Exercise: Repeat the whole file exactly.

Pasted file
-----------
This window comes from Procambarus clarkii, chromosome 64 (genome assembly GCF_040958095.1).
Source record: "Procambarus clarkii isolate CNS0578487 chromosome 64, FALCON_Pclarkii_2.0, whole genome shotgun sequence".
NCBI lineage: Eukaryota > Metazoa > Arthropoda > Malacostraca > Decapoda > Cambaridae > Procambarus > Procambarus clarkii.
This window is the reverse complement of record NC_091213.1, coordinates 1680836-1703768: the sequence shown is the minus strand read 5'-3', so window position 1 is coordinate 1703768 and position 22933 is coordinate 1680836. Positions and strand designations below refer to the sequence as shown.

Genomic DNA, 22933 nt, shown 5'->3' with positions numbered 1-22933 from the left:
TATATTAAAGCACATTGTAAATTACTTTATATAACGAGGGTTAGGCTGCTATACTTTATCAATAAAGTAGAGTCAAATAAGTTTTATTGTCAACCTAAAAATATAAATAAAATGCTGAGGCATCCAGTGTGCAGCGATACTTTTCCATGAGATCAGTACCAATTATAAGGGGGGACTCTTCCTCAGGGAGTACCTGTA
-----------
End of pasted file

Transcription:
This window comes from Procambarus clarkii, chromosome 64 (genome assembly GCF_040958095.1).
Source record: "Procambarus clarkii isolate CNS0578487 chromosome 64, FALCON_Pclarkii_2.0, whole genome shotgun sequence".
NCBI lineage: Eukaryota > Metazoa > Arthropoda > Malacostraca > Decapoda > Cambaridae > Procambarus > Procambarus clarkii.
This window is the reverse complement of record NC_091213.1, coordinates 1680836-1703768: the sequence shown is the minus strand read 5'-3', so window position 1 is coordinate 1703768 and position 22933 is coordinate 1680836. Positions and strand designations below refer to the sequence as shown.

Genomic DNA, 22933 nt, shown 5'->3' with positions numbered 1-22933 from the left:
TATATTAAAGCACATTGTAAATTACTTTATATAACGAGGGTTAGGCTGCTATACTTTATCAATAAAGTAGAGTCAAATAAGTTTTATTGTCAACCTAAAAATATAAATAAAATGCTGAGGCATCCAGTGTGCAGCGATACTTTTCCATGAGATCAGTACCAATTATAAGGGGGGACTCTTCCTCAGGGAGTACCTGTA